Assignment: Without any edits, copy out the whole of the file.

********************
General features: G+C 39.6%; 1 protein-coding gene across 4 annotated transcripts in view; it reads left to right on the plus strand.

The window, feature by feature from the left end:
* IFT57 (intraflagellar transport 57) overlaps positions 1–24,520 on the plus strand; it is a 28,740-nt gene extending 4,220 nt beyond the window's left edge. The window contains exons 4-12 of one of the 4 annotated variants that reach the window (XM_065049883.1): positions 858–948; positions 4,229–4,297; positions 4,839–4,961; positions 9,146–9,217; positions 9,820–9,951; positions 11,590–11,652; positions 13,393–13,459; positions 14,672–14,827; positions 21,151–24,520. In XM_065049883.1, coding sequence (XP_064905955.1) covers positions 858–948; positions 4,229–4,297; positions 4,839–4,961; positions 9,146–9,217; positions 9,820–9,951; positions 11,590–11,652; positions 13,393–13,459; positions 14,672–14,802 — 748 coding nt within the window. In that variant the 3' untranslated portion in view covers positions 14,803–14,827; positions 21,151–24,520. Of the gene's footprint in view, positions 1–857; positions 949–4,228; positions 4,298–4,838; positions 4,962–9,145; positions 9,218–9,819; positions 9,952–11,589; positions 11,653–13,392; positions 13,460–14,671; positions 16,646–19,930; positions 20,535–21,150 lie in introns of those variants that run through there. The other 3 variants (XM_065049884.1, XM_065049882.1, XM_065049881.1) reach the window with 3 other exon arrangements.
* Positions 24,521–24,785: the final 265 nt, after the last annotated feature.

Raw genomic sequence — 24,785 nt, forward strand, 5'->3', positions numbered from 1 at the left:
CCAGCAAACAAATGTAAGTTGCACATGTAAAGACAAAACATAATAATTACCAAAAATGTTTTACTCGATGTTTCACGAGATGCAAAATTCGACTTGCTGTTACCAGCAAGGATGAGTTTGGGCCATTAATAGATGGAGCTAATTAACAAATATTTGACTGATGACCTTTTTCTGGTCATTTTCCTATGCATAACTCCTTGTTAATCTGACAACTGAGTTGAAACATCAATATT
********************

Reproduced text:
General features: G+C 39.6%; 1 protein-coding gene across 4 annotated transcripts in view; it reads left to right on the plus strand.

The window, feature by feature from the left end:
* IFT57 (intraflagellar transport 57) overlaps positions 1–24,520 on the plus strand; it is a 28,740-nt gene extending 4,220 nt beyond the window's left edge. The window contains exons 4-12 of one of the 4 annotated variants that reach the window (XM_065049883.1): positions 858–948; positions 4,229–4,297; positions 4,839–4,961; positions 9,146–9,217; positions 9,820–9,951; positions 11,590–11,652; positions 13,393–13,459; positions 14,672–14,827; positions 21,151–24,520. In XM_065049883.1, coding sequence (XP_064905955.1) covers positions 858–948; positions 4,229–4,297; positions 4,839–4,961; positions 9,146–9,217; positions 9,820–9,951; positions 11,590–11,652; positions 13,393–13,459; positions 14,672–14,802 — 748 coding nt within the window. In that variant the 3' untranslated portion in view covers positions 14,803–14,827; positions 21,151–24,520. Of the gene's footprint in view, positions 1–857; positions 949–4,228; positions 4,298–4,838; positions 4,962–9,145; positions 9,218–9,819; positions 9,952–11,589; positions 11,653–13,392; positions 13,460–14,671; positions 16,646–19,930; positions 20,535–21,150 lie in introns of those variants that run through there. The other 3 variants (XM_065049884.1, XM_065049882.1, XM_065049881.1) reach the window with 3 other exon arrangements.
* Positions 24,521–24,785: the final 265 nt, after the last annotated feature.

Raw genomic sequence — 24,785 nt, forward strand, 5'->3', positions numbered from 1 at the left:
CCAGCAAACAAATGTAAGTTGCACATGTAAAGACAAAACATAATAATTACCAAAAATGTTTTACTCGATGTTTCACGAGATGCAAAATTCGACTTGCTGTTACCAGCAAGGATGAGTTTGGGCCATTAATAGATGGAGCTAATTAACAAATATTTGACTGATGACCTTTTTCTGGTCATTTTCCTATGCATAACTCCTTGTTAATCTGACAACTGAGTTGAAACATCAATATT